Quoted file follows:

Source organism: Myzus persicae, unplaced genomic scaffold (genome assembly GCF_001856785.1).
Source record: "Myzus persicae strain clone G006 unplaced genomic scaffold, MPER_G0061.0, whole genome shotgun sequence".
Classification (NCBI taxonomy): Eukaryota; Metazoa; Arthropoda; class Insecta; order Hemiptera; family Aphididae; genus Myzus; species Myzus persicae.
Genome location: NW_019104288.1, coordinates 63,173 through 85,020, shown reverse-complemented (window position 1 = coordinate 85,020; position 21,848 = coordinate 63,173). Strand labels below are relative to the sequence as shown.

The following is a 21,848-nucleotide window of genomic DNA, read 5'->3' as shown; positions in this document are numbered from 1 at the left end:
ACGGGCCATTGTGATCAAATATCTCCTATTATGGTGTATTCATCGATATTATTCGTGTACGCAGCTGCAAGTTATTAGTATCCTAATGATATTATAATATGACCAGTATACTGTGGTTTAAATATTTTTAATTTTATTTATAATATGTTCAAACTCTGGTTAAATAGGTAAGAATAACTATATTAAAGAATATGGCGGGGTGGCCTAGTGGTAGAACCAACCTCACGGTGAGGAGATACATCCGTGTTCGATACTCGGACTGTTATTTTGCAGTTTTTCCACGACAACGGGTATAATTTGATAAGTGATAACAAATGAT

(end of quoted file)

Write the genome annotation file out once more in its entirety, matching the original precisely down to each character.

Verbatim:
Source organism: Myzus persicae, unplaced genomic scaffold (genome assembly GCF_001856785.1).
Source record: "Myzus persicae strain clone G006 unplaced genomic scaffold, MPER_G0061.0, whole genome shotgun sequence".
Classification (NCBI taxonomy): Eukaryota; Metazoa; Arthropoda; class Insecta; order Hemiptera; family Aphididae; genus Myzus; species Myzus persicae.
Genome location: NW_019104288.1, coordinates 63,173 through 85,020, shown reverse-complemented (window position 1 = coordinate 85,020; position 21,848 = coordinate 63,173). Strand labels below are relative to the sequence as shown.

The following is a 21,848-nucleotide window of genomic DNA, read 5'->3' as shown; positions in this document are numbered from 1 at the left end:
ACGGGCCATTGTGATCAAATATCTCCTATTATGGTGTATTCATCGATATTATTCGTGTACGCAGCTGCAAGTTATTAGTATCCTAATGATATTATAATATGACCAGTATACTGTGGTTTAAATATTTTTAATTTTATTTATAATATGTTCAAACTCTGGTTAAATAGGTAAGAATAACTATATTAAAGAATATGGCGGGGTGGCCTAGTGGTAGAACCAACCTCACGGTGAGGAGATACATCCGTGTTCGATACTCGGACTGTTATTTTGCAGTTTTTCCACGACAACGGGTATAATTTGATAAGTGATAACAAATGAT